Freedom Writer - February 1995
he National Association of Christian Educators (NACE) was founded
in 1983 as a 501(c)(3), non-profit, tax-exempt organization. Citizens
for Excellence in Education (CEE) is a division of NACE. The group
claims 1,668 chapters, 878 church-based Public School Awareness Committees,
and about 250,000 members. NACE/CEE has chapters in almost every state,
with California boasting the most chapters.
The annual budget is $610,000 (a $90,000 decrease from last year).
Most of the group's income comes from individual donors; however,
Calvary Chapel, in Costa Mesa, CA, contributes about $50,000 annually.
In the past, NACE/CEE has received financial support from the Coors
beer family through the Coors Foundation.
Dr. Robert L. Simonds, 70, is the founder and president. A former
fundamentalist minister, Simonds taught math at a community college
for almost 20 years. His use of the title "Dr." represents a Bible-school
degree in theology. Simonds was a member of President Reagan's Taskforce
to Implement the National Commission on Excellence in Education Report,
'A Nation at Risk." His wife, Jacki, and daughter, Kathi Hudson, also
work for NACE/CEE.
The board of directors includes Bob Simonds, president, Jacqueline
Simonds, secretary/treasurer, and Russell Wilson, Donna Ross, and
Dan Collins, all of Orange County, California.
Dr. Arnold Burron of the University of Northern Colorado is a close
associate. Burron serves as director of a new CEE entity called the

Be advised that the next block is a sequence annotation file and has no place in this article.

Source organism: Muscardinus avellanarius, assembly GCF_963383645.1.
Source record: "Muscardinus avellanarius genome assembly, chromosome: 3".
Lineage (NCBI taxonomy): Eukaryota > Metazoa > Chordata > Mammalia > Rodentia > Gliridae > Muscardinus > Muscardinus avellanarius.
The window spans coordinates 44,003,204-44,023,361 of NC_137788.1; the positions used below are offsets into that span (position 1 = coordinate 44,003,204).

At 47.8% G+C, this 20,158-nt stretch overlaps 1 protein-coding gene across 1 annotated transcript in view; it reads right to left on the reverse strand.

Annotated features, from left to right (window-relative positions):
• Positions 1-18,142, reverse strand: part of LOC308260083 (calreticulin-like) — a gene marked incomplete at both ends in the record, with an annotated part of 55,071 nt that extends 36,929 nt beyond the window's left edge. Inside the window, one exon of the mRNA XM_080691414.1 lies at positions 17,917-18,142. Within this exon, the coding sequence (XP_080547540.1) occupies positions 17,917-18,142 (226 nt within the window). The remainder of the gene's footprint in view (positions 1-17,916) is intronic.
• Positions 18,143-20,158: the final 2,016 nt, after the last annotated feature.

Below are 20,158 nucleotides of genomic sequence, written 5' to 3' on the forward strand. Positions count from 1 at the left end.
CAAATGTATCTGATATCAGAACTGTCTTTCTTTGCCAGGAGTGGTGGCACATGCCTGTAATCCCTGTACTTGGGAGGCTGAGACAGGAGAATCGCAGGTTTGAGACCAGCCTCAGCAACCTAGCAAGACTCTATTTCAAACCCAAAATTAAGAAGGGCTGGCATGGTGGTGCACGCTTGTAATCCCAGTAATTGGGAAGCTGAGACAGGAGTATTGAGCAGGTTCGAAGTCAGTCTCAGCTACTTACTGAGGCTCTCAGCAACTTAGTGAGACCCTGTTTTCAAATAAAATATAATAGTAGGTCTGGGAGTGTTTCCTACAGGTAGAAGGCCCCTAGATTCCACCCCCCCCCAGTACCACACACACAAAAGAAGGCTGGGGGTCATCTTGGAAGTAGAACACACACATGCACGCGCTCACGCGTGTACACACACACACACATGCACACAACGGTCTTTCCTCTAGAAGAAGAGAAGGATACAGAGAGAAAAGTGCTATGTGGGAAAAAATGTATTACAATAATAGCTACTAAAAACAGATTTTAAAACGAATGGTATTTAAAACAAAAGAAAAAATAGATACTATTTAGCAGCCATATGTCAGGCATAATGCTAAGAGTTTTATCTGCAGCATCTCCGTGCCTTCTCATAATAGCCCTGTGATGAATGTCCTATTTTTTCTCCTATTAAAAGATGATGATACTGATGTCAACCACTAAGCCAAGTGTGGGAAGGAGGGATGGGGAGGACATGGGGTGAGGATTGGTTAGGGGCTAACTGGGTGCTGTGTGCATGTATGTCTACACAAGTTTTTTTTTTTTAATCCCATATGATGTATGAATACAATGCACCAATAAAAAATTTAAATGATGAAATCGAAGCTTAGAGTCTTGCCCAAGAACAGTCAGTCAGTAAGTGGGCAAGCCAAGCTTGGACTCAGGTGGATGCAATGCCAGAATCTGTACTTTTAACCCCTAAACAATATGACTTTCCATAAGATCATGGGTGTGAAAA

National Center for Reconcilation and Reform, the purpose of which
is "to assure our CEE entry into all school districts."
Simonds, and members of the NACE/CEE, believe they are following "the
Lord's plans to bring public education back under the control of the
Christian community." While they clearly want to control the public
schools, their agenda goes even further.
Simonds was a member of the National Coordinating Council (NCC), the
political arm of the Coalition on Revival, and chaired its education
committee. In 1990, at the time of Simonds' involvement, the NCC published
its 20-year plan to Christianize America. One of the written goals
was to "work towards replacing all local public schools with private
schools by 2000 A.D." Today, Simonds says that he does not want to
abolish public schools, but to reform them.
The NACE/CEE advocates home schooling as an alternative to public
schools, as well as government vouchers to subsidize tuition at private
The main priority is to elect conservative Christians to school boards.
Until recently, disruption of the public schools by attacking curricula
and textbooks has been a high priority. CEE is currently experimenting
with a new approach.
The National Center for Reconciliation and Reform is an outward attempt
by NACE/CEE to "move parents from warfare to equal partners." Simonds
writes, "Peace is always preferable to war, if sincere cooperation
is enjoined. However, peace with compromise of our ethics, beliefs,
or agendas is not worthwhile. We will never agree to any common ground
While Simonds has adopted a new approach toward school officials,
his shift seems disingenuous. In a recent confidential letter to NACE/CEE's